At the end of that time add a little lavender, some oil of almonds, and a few herring-bones; and then cover the whole with gallons of clarified Crumbobblious sauce. When it will be ready to use, cut it into the shape of ordinary cutlets and serve up in a clean table-cloth or dinner napkin.
One of the greatest rewards when skimming by wire is, you can do it all by yourself. No one will ever be the wiser. Whip yourself up some finger foods and take a gander at the story of the Four Little Children Who Went Around the World. Come on, don't tell me you haven't wanted to spurtle things up with a Spork a Runcible Spoon and a theevil. On second thought, best leave the actual operation of the runcible spoon to the The Owl and The Pussy-Cat. However, knowledge of Portable Utensils is a must. You just never know when you might be invited to a banquet.
In his book on Edward Lear, available @ google books, Peter Levi states, Lear was a good bug hunter, he had been interested in the subject since childhood." Edward Lear also enjoyed a good game of cricket. What a perfect opportunity to share some Cricket Cookery. No, not the bugs sillies, although I do have a cookbook titled Cooking with Insects, I'll save that for another day. This children's book of twenty-eight whimsical recipes for easy-to-make dishes is presented in verse form and gleefully tuned to popular songs. For instance, Grand Slam Chicken on page 30 is cooked to the tune of Take Me Out to the Ball Game. Cricket Cookery was published by Pauline Watson and the editors of Cricket Magazine. Published by Random House in 1977, the charming illustrations were done by Marylin Hafner.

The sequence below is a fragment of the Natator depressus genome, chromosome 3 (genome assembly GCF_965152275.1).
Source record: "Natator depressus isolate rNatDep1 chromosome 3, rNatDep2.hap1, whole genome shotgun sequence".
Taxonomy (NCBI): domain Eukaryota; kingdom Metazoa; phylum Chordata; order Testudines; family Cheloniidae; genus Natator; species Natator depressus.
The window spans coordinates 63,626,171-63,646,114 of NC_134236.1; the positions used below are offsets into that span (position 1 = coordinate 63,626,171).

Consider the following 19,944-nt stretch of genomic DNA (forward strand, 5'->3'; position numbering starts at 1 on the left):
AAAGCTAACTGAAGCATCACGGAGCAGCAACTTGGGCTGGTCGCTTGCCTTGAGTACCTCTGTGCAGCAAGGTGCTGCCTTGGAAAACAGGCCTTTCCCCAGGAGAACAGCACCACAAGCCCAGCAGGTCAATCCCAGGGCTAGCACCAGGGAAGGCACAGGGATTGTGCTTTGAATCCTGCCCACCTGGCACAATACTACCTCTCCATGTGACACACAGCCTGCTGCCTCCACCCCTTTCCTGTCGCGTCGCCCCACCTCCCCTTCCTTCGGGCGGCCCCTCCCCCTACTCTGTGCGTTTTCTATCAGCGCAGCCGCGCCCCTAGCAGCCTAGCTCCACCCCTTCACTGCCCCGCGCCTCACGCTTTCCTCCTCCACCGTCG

Decisions, decisions, decisions, everything looks and sounds so "Lear." What's a girl to serve for Limerick Day? Grand Slam Chicken, Dumpty Devilled Eggs (prepared to the tune of This Old Man, Oh Banana Bread (Mixed to the tune of Oh, Susanna or Oh, My Darling Sugar Cookies (mixed to the tune of Clementine.) I decided on Rainy Day Popcorn just because...(click to enlarge)
1. A Taste of Nonsense
2. Edward Lear by Peter Levi @ google books
3. Never Mind the Pussy Cat the Ornithological Art of Edward Lear (exhibit)
4. Irish Food Page Limerick Ham
5. More Fun with Dr. Seuss